It was good to read this acknowledgment, of course, but it brought me back to the question of why are PR executives so often the subjects of rants and raves? Why is such a seemingly docile profession so often the catalyst for a journalist’s wrath or a bad marketer’s scapegoat? Then I remembered several other items I’ve recently read that showcased exactly why, at least from a journalist’s perspective, PR is “not loved.” Just today, Jennifer Leggio, Social Business Blogger at ZDNet (and in communications herself for Fortinet, where she is the Strategic Communications Director), wrote this post, titled, “Public relations fail: A lesson and a rant.”And last week, Gina Trapani revived her “PR Spammers” wiki, calling out the domain names of agencies who have frustrated her.

So what is the lesson here? The lessons go far beyond the irritations with PR executive’s who kiss hello, spam-like pitches and overzealous jargon. The problem is industry-wide and won’t change until the PR agencies and industry leaders stop and take a serious look at what they’re teaching and doing each day. We’ve got to figure out how to change the archaic business model – how to make a profit without turning PR into a dumbed-down version of email spam because executives are under pressure to “hit” so many media targets (as opposed to working with a few for quality). It all seems so obvious – but the truth is, PR agencies don’t want to invest the time it takes to do the media-relations portion of PR well (the kind that doesn’t have the business world using PR as a dirty word every day.) And until we stop breathing down the necks of account executives about billable hours (and cramming in as much pitching as possible), this won’t change. We need an industry-wide call to action – it’s going to take a village to fix these problems and it’s only going to come in the form of a revised business model for agencies.

With the advent of social media and such public displays of humiliation, PR executives will be forced to choose between keeping the C-suite happy or keeping the journalists happy. Let’s not forget the clients need to be happy, too (although I suspect clients will need to learn to appreciate quality, solid strategy, long term ROI and good reputations over “quick-hit” quantity as well… but that’s another blog post).

We need a change so that the next book Rafe writes has tips like “Tip #4: PR – Needed and Improved. Hooray”

Persuasive Picks for the week of 05/24/09

SpymasterSpymaster: The Twitter Game That Will Assassinate Your Time
As if Twitter weren’t enough of a distraction from your day on its own, we now have “Spymaster” to contend with. Keep your eyes peeled for the “#spymaster” hashtag to start flooding your stream, as the wild adoption of this new Twitter-based game ensues!

Nine worst social media fails of 2009… thus far
Ok, so this one technically came out last Friday, but it’s definitely worth a mention in this week’s picks – especially if you haven’t seen it yet! Jennifer Leggio profiles nine of the potentially worst social media efforts so far this year. Online campaigns from Denny’s, Motrin and Quiznos are included in this post that will surely give you an idea of what not to do in the social media space.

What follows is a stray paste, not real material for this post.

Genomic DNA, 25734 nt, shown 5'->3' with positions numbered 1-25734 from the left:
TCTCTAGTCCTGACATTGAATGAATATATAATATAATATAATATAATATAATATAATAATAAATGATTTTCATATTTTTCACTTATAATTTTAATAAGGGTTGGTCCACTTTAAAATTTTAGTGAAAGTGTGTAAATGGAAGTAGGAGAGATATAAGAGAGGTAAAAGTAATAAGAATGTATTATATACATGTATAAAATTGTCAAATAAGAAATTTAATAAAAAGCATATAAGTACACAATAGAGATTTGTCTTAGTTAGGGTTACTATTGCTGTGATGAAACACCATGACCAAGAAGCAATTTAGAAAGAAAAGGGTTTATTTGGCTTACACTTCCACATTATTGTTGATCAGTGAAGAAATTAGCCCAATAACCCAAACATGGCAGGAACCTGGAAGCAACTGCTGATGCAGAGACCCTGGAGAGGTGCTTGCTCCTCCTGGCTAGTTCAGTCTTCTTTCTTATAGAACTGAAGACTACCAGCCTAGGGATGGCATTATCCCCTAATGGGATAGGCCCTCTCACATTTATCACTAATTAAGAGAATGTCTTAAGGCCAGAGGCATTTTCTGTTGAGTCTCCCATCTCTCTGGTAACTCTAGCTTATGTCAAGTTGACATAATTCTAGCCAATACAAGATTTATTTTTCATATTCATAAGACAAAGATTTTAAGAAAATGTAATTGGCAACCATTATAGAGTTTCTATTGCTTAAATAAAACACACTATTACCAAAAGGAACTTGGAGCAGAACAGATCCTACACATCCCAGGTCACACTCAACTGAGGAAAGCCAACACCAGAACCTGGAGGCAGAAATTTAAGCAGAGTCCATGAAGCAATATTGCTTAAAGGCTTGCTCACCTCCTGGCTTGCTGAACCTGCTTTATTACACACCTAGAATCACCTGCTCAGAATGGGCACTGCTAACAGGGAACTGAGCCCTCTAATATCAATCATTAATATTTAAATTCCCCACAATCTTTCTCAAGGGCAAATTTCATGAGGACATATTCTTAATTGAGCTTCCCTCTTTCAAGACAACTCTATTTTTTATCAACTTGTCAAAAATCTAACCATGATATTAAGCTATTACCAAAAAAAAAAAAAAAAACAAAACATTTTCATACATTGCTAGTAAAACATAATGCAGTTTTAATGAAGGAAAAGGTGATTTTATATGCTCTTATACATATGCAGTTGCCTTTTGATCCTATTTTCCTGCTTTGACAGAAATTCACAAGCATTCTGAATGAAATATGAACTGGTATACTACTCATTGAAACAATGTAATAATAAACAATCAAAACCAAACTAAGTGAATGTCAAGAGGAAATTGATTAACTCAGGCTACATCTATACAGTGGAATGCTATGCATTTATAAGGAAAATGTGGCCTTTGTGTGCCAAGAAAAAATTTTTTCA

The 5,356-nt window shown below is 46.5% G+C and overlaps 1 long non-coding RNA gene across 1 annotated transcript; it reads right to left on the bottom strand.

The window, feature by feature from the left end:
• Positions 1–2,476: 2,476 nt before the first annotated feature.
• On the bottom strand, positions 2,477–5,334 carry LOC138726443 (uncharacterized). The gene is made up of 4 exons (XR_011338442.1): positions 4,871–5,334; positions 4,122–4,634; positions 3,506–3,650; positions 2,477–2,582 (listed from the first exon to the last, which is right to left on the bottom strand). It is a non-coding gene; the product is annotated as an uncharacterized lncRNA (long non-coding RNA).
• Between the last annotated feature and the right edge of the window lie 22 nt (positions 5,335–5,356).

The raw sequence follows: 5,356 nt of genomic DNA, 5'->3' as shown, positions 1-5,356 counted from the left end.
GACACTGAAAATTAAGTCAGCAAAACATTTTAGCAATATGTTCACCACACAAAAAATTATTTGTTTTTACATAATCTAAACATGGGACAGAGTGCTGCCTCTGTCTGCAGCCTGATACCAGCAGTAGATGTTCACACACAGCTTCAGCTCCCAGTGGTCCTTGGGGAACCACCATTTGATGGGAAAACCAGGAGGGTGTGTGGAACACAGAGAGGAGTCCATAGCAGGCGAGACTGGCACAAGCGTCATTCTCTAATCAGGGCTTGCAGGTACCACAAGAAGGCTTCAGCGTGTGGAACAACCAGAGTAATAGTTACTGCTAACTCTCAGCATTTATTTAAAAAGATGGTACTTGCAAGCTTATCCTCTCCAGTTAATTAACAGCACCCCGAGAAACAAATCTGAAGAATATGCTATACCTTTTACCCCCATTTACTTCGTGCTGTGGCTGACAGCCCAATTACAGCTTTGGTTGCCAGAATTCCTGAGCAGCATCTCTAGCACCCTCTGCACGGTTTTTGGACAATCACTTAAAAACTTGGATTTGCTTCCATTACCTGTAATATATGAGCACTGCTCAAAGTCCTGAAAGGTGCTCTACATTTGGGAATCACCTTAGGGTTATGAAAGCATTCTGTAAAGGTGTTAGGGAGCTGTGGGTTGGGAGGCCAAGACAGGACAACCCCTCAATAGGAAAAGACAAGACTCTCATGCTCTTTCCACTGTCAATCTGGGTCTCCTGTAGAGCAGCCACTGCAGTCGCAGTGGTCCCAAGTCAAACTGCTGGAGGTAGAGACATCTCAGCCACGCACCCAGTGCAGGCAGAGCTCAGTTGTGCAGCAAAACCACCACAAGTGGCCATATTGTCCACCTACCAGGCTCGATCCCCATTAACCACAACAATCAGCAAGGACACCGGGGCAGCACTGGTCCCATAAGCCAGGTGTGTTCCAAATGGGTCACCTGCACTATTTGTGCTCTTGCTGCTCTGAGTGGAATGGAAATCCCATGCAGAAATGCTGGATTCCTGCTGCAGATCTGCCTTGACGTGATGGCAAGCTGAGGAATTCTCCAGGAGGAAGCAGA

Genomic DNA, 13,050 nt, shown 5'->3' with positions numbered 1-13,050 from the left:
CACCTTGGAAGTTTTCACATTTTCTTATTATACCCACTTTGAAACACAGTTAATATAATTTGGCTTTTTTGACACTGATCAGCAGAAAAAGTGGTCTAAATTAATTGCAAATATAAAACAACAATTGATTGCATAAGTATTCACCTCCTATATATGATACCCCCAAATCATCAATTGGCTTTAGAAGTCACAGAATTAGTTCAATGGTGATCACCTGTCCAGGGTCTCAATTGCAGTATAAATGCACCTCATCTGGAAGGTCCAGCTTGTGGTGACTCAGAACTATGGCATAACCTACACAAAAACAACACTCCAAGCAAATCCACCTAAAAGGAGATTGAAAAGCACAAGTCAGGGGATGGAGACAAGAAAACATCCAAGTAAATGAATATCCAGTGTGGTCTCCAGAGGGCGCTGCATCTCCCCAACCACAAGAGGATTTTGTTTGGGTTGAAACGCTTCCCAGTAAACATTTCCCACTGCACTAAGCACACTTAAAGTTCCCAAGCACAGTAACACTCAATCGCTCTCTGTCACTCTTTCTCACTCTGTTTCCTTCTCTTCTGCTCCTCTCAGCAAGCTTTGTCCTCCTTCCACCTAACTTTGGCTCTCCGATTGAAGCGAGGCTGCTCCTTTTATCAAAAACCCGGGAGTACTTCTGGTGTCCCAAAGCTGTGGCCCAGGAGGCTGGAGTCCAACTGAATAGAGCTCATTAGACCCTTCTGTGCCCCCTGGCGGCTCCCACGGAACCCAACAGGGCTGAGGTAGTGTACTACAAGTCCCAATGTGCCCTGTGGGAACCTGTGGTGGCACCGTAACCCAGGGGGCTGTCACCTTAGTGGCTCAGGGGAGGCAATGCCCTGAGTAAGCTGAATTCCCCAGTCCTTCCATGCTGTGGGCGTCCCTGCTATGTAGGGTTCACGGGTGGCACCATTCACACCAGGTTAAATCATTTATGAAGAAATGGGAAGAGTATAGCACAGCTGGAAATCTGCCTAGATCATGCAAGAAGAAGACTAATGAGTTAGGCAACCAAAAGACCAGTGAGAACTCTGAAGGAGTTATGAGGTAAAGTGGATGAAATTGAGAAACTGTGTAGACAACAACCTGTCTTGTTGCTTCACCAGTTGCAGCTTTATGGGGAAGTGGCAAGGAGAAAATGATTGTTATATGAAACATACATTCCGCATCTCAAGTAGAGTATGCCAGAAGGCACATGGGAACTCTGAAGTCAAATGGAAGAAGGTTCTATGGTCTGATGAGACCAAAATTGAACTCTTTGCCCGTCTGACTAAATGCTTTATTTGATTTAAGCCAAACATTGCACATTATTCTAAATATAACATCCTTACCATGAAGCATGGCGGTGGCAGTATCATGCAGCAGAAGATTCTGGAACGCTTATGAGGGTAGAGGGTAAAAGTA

When & How To Pay A Blogger
If you’ve considered compensating a blogger in exchange for writing about your product or service, then you better think carefully before executing the plan. Groundswell author and Forrester analyst Josh Bernoff provides some insight of his own along with the pre-requisite guidelines that were recently published by the FTC.

5 Rules for Creating Content that RULES!
Many companies struggle when starting a blog and it’s not necessarily from a lack of content to post. Sometimes the struggle stems from figuring out the best way to position or present that content. Matthew Grant eases the process with this post on Marketing Prof’s Daily Fix with five helpful rules to follow when preparing your content for publishing.

Google Wave: A Complete Guide
The announcement of Google Wave, Google’s upcoming real-time communication platform, received quite a bit of buzz this week. The feature list is pretty impressive and I can already see many ways it could fit into a web-worker’s daily interactions. Check out this guide from Mashable for the low-down. Here’s the video of the Google Wave developer preview from the Google I/O conference as an added bonus:

Don’t Let the Dog Groomer Cut Your Hair … or the Social Media Expert Run Your PR

Several conversations held with industry pals yesterday had me thinking a lot about public relations and the entire social media craze that is – in some minds – threatening the PR industry. I’ve been asked a lot of questions in recent interviews such as:

“What is social media?”

“Who should own the social media responsibility in business?”

“Should all companies use social media?”

“If I have social media, do I even need PR anymore?”

“Can’t my social media expert just do the blogger outreach?”

Those types of questions have sparked plenty of debates that led to bigger conversations, during which I discovered time and time again that the entire definition and concept of public relations is being confused with the term – and perception – of social media.

Ask yourself, would you:

- Let your vet perform surgery on you?

- Hire a house painter to create a family portrait?

- Have the school lunch cook cater your next big party?

- Ask your kid’s hockey coach to teach gymnastics?

- Ask the dog groomer to give you your next haircut?